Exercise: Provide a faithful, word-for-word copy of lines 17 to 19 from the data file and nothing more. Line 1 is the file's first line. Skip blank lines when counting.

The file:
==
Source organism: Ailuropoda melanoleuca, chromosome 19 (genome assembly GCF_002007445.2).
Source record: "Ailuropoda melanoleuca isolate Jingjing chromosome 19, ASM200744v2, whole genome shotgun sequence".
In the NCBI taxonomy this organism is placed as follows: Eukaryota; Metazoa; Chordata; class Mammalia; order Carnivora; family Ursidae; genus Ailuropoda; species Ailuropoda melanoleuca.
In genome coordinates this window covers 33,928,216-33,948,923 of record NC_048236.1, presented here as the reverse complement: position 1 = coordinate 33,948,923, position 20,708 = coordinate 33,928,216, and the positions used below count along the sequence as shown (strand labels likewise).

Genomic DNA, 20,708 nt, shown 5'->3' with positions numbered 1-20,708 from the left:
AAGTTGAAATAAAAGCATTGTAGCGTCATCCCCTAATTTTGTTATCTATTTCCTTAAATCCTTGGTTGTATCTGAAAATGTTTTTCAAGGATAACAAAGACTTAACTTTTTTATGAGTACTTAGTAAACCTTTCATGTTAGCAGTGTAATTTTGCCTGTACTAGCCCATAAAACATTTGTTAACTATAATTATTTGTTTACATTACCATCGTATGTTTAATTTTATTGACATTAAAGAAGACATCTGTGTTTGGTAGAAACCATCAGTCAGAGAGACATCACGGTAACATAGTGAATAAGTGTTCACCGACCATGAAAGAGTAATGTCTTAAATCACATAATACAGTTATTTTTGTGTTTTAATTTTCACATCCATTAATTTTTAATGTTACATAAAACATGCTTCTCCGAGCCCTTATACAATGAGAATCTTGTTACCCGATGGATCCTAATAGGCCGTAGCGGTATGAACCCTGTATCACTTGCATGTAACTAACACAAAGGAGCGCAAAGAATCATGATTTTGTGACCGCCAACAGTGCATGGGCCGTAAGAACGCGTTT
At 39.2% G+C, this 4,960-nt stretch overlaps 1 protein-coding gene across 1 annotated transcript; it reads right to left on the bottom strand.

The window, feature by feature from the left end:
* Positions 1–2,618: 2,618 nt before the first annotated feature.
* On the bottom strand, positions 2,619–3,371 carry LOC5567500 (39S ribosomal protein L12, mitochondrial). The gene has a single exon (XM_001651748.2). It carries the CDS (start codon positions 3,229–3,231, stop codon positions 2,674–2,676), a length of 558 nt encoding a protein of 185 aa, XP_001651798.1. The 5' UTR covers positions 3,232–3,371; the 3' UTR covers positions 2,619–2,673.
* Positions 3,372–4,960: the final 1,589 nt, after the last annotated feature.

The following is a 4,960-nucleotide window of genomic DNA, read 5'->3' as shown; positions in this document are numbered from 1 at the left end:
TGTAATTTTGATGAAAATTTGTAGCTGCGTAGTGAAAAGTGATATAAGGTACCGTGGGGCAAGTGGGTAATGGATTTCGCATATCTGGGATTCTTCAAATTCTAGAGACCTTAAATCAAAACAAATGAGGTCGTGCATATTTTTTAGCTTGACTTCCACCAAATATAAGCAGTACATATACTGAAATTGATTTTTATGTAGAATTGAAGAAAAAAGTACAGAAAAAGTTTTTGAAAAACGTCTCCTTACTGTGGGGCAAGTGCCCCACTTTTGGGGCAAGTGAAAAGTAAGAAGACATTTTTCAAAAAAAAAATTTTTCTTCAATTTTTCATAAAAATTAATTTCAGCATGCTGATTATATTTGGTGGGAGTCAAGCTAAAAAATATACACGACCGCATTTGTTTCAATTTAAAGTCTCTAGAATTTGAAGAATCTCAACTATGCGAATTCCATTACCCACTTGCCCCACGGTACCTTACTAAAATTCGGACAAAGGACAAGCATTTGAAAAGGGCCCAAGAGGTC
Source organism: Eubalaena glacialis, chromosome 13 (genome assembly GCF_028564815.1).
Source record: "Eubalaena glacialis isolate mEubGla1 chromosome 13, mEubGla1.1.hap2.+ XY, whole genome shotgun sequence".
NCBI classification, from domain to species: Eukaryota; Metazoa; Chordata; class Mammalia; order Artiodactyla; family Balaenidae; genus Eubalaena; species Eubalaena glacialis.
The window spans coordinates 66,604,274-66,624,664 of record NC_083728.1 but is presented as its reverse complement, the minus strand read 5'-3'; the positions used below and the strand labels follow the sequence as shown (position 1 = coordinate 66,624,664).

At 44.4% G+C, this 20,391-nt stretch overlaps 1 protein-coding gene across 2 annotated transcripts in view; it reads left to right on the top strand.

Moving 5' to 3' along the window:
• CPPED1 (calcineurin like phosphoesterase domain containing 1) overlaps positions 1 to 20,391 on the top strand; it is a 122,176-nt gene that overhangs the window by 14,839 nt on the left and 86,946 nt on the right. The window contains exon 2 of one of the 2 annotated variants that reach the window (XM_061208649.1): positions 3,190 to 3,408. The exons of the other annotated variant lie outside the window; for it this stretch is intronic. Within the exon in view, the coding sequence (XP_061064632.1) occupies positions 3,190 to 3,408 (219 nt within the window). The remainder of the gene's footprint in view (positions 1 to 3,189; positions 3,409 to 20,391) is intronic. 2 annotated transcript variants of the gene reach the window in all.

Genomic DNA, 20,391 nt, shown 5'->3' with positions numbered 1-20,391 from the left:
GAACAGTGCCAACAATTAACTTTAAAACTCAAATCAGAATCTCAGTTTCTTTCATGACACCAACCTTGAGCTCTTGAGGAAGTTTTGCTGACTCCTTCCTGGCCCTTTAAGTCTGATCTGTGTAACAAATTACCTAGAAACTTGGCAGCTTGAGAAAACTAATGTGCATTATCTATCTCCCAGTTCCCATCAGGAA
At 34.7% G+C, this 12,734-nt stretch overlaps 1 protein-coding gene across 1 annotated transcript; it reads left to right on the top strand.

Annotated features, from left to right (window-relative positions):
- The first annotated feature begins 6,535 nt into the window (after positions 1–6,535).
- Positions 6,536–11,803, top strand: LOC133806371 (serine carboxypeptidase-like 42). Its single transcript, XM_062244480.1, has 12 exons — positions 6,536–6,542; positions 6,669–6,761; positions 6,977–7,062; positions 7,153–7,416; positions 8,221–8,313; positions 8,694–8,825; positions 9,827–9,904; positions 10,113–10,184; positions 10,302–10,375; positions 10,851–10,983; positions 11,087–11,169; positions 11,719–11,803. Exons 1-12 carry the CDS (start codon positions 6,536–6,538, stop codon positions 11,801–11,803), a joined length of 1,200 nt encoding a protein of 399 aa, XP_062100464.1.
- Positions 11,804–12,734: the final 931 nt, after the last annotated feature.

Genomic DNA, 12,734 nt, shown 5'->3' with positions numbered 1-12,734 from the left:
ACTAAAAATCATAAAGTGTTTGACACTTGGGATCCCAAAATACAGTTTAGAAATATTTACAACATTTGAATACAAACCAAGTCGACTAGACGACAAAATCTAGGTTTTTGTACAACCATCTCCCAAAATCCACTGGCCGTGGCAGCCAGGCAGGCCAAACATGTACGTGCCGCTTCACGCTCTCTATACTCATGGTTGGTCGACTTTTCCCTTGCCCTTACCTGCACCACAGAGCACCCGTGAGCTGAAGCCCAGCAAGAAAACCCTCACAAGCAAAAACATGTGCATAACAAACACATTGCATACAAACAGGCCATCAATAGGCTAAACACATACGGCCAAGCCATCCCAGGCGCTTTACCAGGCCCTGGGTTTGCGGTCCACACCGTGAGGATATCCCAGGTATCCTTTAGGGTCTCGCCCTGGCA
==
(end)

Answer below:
The window spans coordinates 66,604,274-66,624,664 of record NC_083728.1 but is presented as its reverse complement, the minus strand read 5'-3'; the positions used below and the strand labels follow the sequence as shown (position 1 = coordinate 66,624,664).

At 44.4% G+C, this 20,391-nt stretch overlaps 1 protein-coding gene across 2 annotated transcripts in view; it reads left to right on the top strand.

Moving 5' to 3' along the window: